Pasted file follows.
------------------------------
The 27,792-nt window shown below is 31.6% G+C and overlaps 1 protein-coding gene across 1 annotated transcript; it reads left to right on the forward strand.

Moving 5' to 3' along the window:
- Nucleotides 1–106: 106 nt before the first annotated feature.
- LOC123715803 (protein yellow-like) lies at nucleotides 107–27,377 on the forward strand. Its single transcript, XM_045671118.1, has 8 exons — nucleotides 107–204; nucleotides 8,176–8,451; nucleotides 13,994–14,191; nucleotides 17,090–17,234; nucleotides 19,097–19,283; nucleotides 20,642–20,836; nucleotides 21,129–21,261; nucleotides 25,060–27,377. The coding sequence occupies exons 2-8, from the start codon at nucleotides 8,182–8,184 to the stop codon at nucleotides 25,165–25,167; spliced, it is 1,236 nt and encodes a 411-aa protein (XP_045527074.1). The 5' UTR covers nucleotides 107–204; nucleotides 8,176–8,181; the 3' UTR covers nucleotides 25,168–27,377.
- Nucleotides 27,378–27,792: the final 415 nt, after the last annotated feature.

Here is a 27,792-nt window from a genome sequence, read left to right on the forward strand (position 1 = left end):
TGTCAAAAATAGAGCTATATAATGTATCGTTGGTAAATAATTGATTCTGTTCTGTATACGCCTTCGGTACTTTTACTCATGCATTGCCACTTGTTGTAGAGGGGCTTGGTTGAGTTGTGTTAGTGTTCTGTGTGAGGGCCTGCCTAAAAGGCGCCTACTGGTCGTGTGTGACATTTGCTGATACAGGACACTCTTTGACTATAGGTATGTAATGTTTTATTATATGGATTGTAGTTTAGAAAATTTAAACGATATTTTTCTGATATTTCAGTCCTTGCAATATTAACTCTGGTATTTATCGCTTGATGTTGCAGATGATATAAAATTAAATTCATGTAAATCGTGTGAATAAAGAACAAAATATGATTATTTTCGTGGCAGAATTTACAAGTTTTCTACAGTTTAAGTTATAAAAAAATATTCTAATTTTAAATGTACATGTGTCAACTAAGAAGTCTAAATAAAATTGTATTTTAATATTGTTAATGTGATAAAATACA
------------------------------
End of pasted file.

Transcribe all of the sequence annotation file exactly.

The 27,792-nt window shown below is 31.6% G+C and overlaps 1 protein-coding gene across 1 annotated transcript; it reads left to right on the forward strand.

Moving 5' to 3' along the window:
- Nucleotides 1–106: 106 nt before the first annotated feature.
- LOC123715803 (protein yellow-like) lies at nucleotides 107–27,377 on the forward strand. Its single transcript, XM_045671118.1, has 8 exons — nucleotides 107–204; nucleotides 8,176–8,451; nucleotides 13,994–14,191; nucleotides 17,090–17,234; nucleotides 19,097–19,283; nucleotides 20,642–20,836; nucleotides 21,129–21,261; nucleotides 25,060–27,377. The coding sequence occupies exons 2-8, from the start codon at nucleotides 8,182–8,184 to the stop codon at nucleotides 25,165–25,167; spliced, it is 1,236 nt and encodes a 411-aa protein (XP_045527074.1). The 5' UTR covers nucleotides 107–204; nucleotides 8,176–8,181; the 3' UTR covers nucleotides 25,168–27,377.
- Nucleotides 27,378–27,792: the final 415 nt, after the last annotated feature.

Here is a 27,792-nt window from a genome sequence, read left to right on the forward strand (position 1 = left end):
TGTCAAAAATAGAGCTATATAATGTATCGTTGGTAAATAATTGATTCTGTTCTGTATACGCCTTCGGTACTTTTACTCATGCATTGCCACTTGTTGTAGAGGGGCTTGGTTGAGTTGTGTTAGTGTTCTGTGTGAGGGCCTGCCTAAAAGGCGCCTACTGGTCGTGTGTGACATTTGCTGATACAGGACACTCTTTGACTATAGGTATGTAATGTTTTATTATATGGATTGTAGTTTAGAAAATTTAAACGATATTTTTCTGATATTTCAGTCCTTGCAATATTAACTCTGGTATTTATCGCTTGATGTTGCAGATGATATAAAATTAAATTCATGTAAATCGTGTGAATAAAGAACAAAATATGATTATTTTCGTGGCAGAATTTACAAGTTTTCTACAGTTTAAGTTATAAAAAAATATTCTAATTTTAAATGTACATGTGTCAACTAAGAAGTCTAAATAAAATTGTATTTTAATATTGTTAATGTGATAAAATACA